Minnesota Gov. Mark Dayton Signs Bill Expanding Poker At Racetrack Rooms
In a demonstration of bipartisan agreement – and rapid movement of legislation through the appropriate bodies of government – Governor Mark Dayton of Minnesota signed a bill on Friday to expand the poker rooms at the two thoroughbred horse tracks in the state.
The legislation had been proposed to settle a long-simmering battle between two gaming entities in the state. The two racetracks, Canterbury Park and Running Aces Harness Park, had been looking to turn themselves into full-fledged “racinos” that would include slot and table games along with their poker offerings. This was something that the Indian casino interests in the state vehemently protested, as the proposed expansion was viewed as something that would take away customers from their operations.
The Minnesota Legislature set about last weekend to attempt to end this standoff between the two interests. Last Saturday, the Minnesota Senate passed the bill, House File 2795, through by a 44-18 vote, while the House pushed it through by a 97-34 margin. With the signing of the bill by Gov. Dayton, both sides of the gaming issue seem to have won something for their efforts.
The two racetracks in the state will be able to expand their poker rooms from 50 to 80 tables and they will have unlimited tables for poker tournaments. In addition to this, the two racetracks can now offer higher betting limits (from $60 to $100) and other table games, such as blackjack, that players will now play against the house (previously, players had to play each other in those games in what were called “non-bank” games). The Indian casinos will now be able to offer simulcast betting on horse racing and other off-track betting (OTB) operations.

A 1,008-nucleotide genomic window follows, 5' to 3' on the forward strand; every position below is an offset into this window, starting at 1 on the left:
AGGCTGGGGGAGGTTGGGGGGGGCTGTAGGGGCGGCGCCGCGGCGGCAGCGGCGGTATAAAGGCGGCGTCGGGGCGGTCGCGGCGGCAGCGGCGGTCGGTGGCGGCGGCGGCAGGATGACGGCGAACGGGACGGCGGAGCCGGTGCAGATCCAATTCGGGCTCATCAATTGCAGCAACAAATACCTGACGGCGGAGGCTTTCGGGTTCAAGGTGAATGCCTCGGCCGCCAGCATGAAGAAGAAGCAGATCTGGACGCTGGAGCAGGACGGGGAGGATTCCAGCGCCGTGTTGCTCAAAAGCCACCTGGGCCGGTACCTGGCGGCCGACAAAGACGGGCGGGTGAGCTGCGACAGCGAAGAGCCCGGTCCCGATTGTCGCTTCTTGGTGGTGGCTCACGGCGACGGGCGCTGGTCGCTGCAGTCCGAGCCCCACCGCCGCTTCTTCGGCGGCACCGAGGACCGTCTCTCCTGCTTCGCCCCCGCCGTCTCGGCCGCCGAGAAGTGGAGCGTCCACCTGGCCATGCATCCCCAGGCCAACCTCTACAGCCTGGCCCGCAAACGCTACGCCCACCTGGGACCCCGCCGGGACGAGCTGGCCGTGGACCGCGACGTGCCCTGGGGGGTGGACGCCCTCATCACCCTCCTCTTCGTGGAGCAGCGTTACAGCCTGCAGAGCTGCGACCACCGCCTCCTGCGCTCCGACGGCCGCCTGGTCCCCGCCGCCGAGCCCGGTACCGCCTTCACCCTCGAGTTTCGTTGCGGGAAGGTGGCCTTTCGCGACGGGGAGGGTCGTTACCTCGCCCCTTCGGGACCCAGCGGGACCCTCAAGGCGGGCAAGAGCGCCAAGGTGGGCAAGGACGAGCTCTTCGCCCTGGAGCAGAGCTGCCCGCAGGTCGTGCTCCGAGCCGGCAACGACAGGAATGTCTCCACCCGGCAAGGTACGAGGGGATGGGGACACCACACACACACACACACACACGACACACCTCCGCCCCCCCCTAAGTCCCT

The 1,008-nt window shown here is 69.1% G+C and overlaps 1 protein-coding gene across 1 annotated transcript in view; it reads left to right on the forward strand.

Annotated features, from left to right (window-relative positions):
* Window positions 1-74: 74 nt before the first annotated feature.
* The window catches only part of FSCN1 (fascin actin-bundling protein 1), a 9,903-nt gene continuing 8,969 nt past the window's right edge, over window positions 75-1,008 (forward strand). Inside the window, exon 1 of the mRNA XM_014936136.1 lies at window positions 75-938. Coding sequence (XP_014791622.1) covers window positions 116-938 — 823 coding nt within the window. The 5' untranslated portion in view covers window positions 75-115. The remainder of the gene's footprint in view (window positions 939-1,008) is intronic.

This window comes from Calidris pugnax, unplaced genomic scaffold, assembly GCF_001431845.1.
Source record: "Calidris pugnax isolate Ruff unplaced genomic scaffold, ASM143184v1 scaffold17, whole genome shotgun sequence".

Randy Sampson, the president and Chief Executive Officer of Canterbury Park, discussed how their particular poker room would phase in the new laws. “Initially, we will increase the number of tables hosting live play from 50 to 60, the card room’s current capacity, to accommodate our customers during peak periods,” Sampson said in a statement following the bill’s passage. “Additional expansion, higher betting limits and expanded poker tournaments will be implemented based on market demand.”
The adjustments to the poker regulations for the racetracks aren’t about making poker more popular in the state. The increased number of cash game tables – as well as the increase in tables for tournaments and other table games – is a direct effort by the state to raise revenues for the tracks to preserve their place in the horse racing industry. Through the increased revenues, Canterbury Park and Running Aces Harness Park will be able to offer increased purses for their live races, potentially drawing more business to the state.
“While this legislation will not solve the revenue problems the industry faces, it is an important step in the right direction for Minnesota horse racing,” Sampson stated. “We are grateful the Legislature and Governor recognized the current, fragile state of horse breeding and horse racing in Minnesota and provided new tools we can use to strengthen our business and enhance purses.”
Jeff Hilger, the president of the Equine Development Coalition of Minnesota, agreed with Sampson regarding the new poker regulations. “Racing purses are the fuel of our horse industry,” Hilger said after the passage of the new regulations. “This legislation will help stop the decline of the breeding industry in Minnesota and send a clear sign to Minnesota owners and trainers that the state is serious about protecting the future of the equine industry.”
Although it does seem as if the passage of the laws is more to aid the state’s other interests, the passage of the new poker regulations in Minnesota once again shows the power of the game to raise revenues that can take care of individual state’s multitude of issues.
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